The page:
Furthermore, AQA demonstrates a startling ignorance of schooling in Britain. It views schools through a Manichaean lens: state schools (disadvantaged pupils) versus independent schools (advantaged pupils). As there are good and bad state schools, there are stark divides between the best and worst independent schools. Many children are actually advantaged by attending one of the leading state schools rather than paying to attend a poorly performing independent. Who gets the bad background points there?
AQA’s ignorance extends to the pupils themselves. Not every child in an independent school comes from an advantageous background. In fact, many don’t. It is not uncommon for parents to forgo expensive holidays (or any holidays), re-mortgage the house, rely on relations, and generally scrimp and save in order to fund what they believe is the best possible education for their children. Similarly, relatively wealthy parents, for any number of reasons, would rather use state schools. Some might buy multi-million pound houses in good catchment areas. Some might pay for private tutors on top. We shouldn’t make a moral judgement, but we should recognise that the relationship between state and independent schools is not black and white.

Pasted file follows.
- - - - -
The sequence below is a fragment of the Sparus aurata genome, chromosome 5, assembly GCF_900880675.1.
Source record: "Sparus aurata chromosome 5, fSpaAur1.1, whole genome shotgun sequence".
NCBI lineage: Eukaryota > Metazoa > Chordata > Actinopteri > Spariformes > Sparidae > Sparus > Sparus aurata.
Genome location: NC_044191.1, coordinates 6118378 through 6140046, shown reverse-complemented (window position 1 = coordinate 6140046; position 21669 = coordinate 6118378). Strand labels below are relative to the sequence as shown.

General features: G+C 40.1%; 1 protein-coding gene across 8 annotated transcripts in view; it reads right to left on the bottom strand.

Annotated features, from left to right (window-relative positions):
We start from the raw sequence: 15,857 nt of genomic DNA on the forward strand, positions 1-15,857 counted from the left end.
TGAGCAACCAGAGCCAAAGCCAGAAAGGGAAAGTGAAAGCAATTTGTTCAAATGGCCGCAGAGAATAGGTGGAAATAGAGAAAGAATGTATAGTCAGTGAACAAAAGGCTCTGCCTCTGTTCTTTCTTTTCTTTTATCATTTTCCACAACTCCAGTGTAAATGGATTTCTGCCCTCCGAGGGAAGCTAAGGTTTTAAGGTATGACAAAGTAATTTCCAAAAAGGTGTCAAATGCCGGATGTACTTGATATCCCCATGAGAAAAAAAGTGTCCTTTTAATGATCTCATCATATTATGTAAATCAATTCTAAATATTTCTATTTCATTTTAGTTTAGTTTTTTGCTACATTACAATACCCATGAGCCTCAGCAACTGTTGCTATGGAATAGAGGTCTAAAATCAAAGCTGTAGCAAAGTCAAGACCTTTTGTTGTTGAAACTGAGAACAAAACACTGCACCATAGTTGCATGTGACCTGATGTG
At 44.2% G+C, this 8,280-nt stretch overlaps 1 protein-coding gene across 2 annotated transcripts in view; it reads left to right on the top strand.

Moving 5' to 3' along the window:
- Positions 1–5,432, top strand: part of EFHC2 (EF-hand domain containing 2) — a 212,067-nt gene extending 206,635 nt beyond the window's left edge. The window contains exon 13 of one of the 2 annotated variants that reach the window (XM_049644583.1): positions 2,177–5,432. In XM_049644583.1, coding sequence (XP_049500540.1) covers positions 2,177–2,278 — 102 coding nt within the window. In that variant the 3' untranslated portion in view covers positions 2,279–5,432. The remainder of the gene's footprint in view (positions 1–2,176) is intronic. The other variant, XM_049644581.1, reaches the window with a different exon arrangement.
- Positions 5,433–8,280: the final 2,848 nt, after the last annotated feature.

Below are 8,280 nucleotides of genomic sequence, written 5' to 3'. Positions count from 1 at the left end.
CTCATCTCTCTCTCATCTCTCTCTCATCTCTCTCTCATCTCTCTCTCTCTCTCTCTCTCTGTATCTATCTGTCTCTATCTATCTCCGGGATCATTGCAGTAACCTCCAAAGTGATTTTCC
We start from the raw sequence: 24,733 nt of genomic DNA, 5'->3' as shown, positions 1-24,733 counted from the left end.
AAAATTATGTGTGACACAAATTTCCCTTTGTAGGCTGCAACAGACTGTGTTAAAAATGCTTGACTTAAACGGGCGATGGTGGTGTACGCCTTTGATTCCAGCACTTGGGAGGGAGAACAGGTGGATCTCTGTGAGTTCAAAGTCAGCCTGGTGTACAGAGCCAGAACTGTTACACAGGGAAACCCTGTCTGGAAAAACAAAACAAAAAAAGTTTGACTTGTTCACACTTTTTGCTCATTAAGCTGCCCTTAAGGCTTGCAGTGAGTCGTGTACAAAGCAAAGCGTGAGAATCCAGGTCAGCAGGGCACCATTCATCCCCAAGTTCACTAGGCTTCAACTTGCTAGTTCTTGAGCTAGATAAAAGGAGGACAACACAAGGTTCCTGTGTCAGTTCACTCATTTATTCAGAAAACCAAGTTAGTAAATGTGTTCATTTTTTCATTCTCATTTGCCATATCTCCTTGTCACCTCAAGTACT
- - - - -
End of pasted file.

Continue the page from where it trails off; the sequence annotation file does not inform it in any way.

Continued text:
Independent schools also offer scholarships (many for the full fees and other costs) to children of high potential from disadvantaged backgrounds. For instance, Rugby School aims to have 10% of its pupils entirely funded by a scholarship fund, selecting academically able children from some of the most disadvantaged areas of the country, such as parts of London’s East End. Would they be penalised by AQA?
AQA partook in political grandstanding at a party conference. What it proposes is a blunt instrument that would do more harm than good. It demonstrates a disconcerting dullness of thought from an exam board that processes 3.5 million test papers every year. It should prompt us to ask whether public examinations should be brought under one well-regulated, accountable public body, barred from playing politics with schooling. A silver lining of the market system is that at least schools can ignore AQA and its ill-considered, discriminatory policy (if introduced) although as the market leader it holds most of the cards.
By only increasing pass quotas in the hunt for customers, exam boards have done enough to devalue exams. AQA’s policy would, as the Independent writes, devalue the currency of exams further still.
The best way to improve the chances of pupils from state schools is to employ good teachers and improve standards in the maintained sector. This cannot be achieved overnight, of course, so in the meantime universities should use a certain amount of contextual information at their discretion when making admissions decisions. But exam boards exist to set and mark pupil’s work according to performance, not deliver a moral judgement
What AQA is suggesting is not contextual, it is contemptible.